A couple of weeks ago, the world’s largest social network announced a big shift in their algorithm. The change is based on staying true to Facebook’s core value of friends and family first, meaning the News Feed will prioritize posts from friends and family, and limit those from businesses and media sources.
So more of mom’s crochet and less of CNN’s breaking stories.
On the surface, Facebook’s motivation is to improve user experience. But if you look behind the curtain, you might find something a little less varnished. The catalyst driving the change appears to be more revenue-related than anything else. This is the third major change in the last few months, all of which points to Facebook pushing a pay-to-play model.
The social giant’s advertising revenue jumped 57%—$5.2 billion from $3.3 billion—in the first quarter alone, this year. Further to that, Facebook is expected to take home 12% of the total $186 billion from the global digital-advertising market (WSJ).
… 22 billion reasons why the algorithm keeps changing.
How does the recent Facebook algorithm update affect businesses?
Okay, so what does this mean for businesses using Facebook for marketing? In a nutshell, it means organic reach is going to plummet—more so than it already has (DMR). Since the new algorithm favors posts from friends and family, businesses are going to have a helluva time getting into News Feed by way of organic posts.
This particularly hurts media companies and publishers, especially when most rely on Facebook to scale. Pew Research says that 44% of adults in the US regularly read news content on Facebook, while Parse.ly, a digital analytics company, cites 41% of referral traffic to news sites comes from Facebook—which is more than Google.
To get any type of real organic traffic, you’re at the whim of people sharing or liking your stuff. In other words, I wouldn’t put too much stock into Page posts.
Here’s how Facebook positions the matter:
“Overall, we anticipate that this update may cause reach and referral traffic to decline for some Pages. The specific impact on your Page’s distribution and other metrics may vary depending on the composition of your audience. For example, if a lot of your referral traffic is the result of people sharing your content and their friends liking and commenting on it, there will be less of an impact than if the majority of your traffic comes directly through Page posts. We encourage Pages to post things that their audience are likely to share with their friends.”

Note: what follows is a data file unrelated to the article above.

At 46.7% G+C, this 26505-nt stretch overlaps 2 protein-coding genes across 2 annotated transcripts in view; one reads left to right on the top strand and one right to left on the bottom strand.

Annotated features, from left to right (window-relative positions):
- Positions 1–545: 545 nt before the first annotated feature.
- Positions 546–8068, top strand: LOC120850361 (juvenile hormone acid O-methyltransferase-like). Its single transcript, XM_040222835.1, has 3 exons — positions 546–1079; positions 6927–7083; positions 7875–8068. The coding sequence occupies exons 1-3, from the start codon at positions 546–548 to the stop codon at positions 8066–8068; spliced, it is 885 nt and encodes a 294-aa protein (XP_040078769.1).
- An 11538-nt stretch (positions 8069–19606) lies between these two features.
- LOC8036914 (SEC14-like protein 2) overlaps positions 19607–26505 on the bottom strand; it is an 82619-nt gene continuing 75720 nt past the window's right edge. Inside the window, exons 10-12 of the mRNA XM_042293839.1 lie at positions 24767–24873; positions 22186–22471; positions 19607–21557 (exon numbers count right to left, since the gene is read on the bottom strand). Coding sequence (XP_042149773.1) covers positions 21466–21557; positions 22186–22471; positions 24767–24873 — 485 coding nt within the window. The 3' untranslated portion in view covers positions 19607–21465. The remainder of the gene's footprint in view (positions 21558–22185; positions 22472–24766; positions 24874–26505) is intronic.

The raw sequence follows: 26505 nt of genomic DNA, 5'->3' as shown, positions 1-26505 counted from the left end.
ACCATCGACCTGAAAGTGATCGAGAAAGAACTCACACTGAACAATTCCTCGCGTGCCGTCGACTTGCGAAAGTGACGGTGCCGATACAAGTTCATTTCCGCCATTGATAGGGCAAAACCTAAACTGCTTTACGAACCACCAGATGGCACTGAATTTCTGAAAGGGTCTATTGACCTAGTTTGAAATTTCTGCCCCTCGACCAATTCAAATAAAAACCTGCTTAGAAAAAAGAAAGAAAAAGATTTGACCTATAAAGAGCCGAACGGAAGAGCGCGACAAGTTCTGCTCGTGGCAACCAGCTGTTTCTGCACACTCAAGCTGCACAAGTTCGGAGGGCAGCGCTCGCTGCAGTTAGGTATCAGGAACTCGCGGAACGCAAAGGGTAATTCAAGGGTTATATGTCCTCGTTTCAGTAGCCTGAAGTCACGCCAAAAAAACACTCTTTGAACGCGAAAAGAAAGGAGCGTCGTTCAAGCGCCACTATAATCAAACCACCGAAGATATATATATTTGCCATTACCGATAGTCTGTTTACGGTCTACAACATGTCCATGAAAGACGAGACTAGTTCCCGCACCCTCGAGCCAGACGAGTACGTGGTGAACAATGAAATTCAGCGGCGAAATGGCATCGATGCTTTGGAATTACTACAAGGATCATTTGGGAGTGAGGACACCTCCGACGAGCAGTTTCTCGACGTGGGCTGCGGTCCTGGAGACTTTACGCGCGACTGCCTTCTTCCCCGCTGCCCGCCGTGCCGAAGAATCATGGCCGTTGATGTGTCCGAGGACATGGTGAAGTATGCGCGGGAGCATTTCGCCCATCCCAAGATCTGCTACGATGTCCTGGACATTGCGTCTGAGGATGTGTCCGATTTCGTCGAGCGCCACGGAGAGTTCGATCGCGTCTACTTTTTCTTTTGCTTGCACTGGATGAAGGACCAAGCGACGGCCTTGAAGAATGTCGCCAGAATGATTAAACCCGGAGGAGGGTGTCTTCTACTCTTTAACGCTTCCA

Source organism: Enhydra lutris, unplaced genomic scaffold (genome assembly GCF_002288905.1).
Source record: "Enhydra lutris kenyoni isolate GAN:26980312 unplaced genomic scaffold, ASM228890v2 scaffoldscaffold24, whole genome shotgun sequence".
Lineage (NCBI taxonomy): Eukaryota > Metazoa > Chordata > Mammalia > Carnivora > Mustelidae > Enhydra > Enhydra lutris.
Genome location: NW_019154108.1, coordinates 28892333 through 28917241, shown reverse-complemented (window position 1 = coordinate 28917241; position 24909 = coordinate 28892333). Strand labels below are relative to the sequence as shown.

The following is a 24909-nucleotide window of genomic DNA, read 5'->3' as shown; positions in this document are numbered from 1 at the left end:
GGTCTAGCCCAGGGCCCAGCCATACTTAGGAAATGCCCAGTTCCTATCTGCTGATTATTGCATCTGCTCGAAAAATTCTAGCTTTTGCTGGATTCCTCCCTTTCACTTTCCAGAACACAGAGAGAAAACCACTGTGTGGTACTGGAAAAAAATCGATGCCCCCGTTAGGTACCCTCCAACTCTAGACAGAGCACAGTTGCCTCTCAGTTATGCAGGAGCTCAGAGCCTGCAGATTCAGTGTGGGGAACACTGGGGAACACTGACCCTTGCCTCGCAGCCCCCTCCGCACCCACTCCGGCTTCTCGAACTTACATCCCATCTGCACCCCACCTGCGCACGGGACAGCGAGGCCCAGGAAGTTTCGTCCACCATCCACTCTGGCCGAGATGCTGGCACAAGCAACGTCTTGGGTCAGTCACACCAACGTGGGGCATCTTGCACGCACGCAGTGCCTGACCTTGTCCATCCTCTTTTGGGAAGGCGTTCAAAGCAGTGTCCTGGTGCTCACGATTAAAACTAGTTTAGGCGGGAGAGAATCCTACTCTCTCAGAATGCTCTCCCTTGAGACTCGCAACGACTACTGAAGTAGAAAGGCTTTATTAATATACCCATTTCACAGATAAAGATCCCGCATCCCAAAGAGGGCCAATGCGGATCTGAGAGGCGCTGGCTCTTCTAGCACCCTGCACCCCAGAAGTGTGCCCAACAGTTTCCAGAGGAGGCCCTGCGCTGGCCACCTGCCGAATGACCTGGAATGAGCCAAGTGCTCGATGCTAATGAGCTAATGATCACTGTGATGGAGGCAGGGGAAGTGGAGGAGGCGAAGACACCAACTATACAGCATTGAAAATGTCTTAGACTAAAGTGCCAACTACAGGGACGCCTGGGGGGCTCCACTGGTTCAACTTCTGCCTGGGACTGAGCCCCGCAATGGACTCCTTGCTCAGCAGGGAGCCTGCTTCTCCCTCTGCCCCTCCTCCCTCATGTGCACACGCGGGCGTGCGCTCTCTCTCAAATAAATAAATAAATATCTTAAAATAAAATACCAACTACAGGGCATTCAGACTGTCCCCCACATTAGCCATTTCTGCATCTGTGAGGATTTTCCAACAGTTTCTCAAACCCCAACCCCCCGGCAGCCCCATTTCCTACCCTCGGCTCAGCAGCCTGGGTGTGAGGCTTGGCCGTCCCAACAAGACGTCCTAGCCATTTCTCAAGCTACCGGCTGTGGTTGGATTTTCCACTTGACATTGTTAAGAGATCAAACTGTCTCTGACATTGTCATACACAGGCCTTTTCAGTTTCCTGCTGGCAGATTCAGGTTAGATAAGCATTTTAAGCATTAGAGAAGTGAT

Wait, didn’t Facebook just release Instant Articles to help brands?
Les’ be honest, Facebook and brands have always had a bit of a rocky relationship. And rightly so. Facebook’s massive influence on digital marketing is a big draw. But the red tape around what shows up in News Feed, even before the recent change, has always frustrated businesses—especially… yup, media companies and publishers.
Earlier this year, in what media companies and publishers believe was an olive branch, Facebook released Instant Articles—a new feature that lets brands post directly to News Feed.
Indeed, it’s been hugely popular, as Instant Articles are getting a favorable rotation in News Feed. The increased traffic has been helping alleviate some of the pain from the recent referral drop.
Though, the fun in the sun might be short-lived. Industry experts believe Instant Articles’ fortuitous placement will also fall victim to the friends and family first algorithm. It seems, in due time, brands will once again be at odds with News Feed.
So much for civility.
So what the hell are you supposed to do about it?
Sorry, that sounded like a rallying cry. It’s not.
Let’s face it, businesses are at Facebook’s beck and call. Zuckerberg holds the keys to a 1.65 billion person marketplace. You can’t exactly take your toys and leave the sandbox—not unless you’re down with e-blasts and banner ads. Until there is something better, the reality is, you’ve gotta pay to play.
Basically, Facebook’s algorithm changes are forcing businesses to surrender to creating ads. Friends and family first sounds great, but it’s the moolah that makes Facebook go round. I’m skeptical serendipity is responsible for the price increase you may have noticed for ads lately.
I will admit they’re still relatively cheap… for now. Depending on their goals, businesses should still be able to tweak marketing budgets to continue to see ROI on Facebook.
… I say for now, because as the demand for ads goes up, no doubt, so will the costs to use ’em.
Man, this blog has been pretty glum.
So glum, think I might head to the bar to shake it off.
But before I go, I’ll feel better if I leave you with this: Facebook has at least created a pretty awesome ad platform to help businesses to hit their marketing goals.